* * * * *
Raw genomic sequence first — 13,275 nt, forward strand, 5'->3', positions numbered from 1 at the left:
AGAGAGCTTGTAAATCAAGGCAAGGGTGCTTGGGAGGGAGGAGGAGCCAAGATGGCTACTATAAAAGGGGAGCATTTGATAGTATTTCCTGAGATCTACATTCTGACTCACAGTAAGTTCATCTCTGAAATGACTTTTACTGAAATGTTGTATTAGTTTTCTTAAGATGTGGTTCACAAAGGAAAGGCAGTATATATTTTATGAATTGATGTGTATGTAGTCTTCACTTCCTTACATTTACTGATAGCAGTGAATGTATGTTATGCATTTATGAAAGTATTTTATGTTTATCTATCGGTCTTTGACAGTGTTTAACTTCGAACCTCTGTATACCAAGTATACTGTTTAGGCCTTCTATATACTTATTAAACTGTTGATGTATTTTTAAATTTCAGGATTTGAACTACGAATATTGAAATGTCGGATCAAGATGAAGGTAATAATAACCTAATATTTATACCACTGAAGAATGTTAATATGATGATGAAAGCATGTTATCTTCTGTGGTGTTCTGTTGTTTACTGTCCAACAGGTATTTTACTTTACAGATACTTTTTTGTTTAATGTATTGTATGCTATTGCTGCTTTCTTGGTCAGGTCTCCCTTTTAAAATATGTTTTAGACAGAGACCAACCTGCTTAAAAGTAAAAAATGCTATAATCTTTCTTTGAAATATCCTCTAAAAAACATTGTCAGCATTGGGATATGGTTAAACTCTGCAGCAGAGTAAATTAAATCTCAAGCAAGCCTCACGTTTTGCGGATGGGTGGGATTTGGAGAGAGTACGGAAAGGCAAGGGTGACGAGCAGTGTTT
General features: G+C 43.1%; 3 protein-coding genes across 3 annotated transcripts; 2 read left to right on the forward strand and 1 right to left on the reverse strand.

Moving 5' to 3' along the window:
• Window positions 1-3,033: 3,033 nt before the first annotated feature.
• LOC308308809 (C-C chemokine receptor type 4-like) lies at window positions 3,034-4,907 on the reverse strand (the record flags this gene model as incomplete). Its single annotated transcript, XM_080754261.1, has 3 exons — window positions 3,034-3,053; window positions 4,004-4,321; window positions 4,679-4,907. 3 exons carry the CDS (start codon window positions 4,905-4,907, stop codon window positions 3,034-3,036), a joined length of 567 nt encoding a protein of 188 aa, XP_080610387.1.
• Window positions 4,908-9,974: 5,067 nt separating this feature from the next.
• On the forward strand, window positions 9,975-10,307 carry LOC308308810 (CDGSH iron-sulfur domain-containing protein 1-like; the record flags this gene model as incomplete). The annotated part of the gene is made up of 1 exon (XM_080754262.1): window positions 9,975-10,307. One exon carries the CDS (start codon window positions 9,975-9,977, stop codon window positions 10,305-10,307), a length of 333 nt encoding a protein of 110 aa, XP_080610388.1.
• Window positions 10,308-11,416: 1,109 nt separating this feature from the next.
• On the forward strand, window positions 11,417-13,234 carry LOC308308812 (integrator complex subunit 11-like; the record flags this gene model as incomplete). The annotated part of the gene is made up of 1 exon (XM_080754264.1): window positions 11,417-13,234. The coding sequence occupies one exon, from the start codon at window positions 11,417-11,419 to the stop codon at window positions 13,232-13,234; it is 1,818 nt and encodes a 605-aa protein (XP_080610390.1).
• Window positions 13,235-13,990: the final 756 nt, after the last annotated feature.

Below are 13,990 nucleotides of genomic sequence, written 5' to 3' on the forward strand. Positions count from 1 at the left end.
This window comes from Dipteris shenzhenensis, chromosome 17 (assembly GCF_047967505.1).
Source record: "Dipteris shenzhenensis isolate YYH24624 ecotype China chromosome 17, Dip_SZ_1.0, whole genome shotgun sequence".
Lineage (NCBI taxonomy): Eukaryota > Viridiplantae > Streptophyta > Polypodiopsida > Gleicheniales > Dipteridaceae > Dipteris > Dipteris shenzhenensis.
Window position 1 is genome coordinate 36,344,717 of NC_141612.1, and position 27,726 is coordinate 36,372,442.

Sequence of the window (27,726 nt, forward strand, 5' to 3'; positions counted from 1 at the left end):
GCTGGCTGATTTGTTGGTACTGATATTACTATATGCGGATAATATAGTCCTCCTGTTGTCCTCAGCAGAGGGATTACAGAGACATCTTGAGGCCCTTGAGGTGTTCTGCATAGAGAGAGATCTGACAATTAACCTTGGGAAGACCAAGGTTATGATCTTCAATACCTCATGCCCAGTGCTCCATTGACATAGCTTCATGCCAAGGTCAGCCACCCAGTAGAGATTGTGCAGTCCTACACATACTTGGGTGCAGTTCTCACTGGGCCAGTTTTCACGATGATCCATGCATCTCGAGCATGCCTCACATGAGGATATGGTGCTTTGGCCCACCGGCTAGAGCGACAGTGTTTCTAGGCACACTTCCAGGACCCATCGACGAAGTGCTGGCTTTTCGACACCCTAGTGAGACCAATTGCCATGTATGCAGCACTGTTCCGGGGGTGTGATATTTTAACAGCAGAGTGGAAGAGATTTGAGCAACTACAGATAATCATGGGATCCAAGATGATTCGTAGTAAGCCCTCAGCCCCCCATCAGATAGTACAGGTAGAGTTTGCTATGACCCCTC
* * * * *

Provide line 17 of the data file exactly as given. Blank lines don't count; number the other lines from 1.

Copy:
Sequence of the window (27,726 nt, forward strand, 5' to 3'; positions counted from 1 at the left end):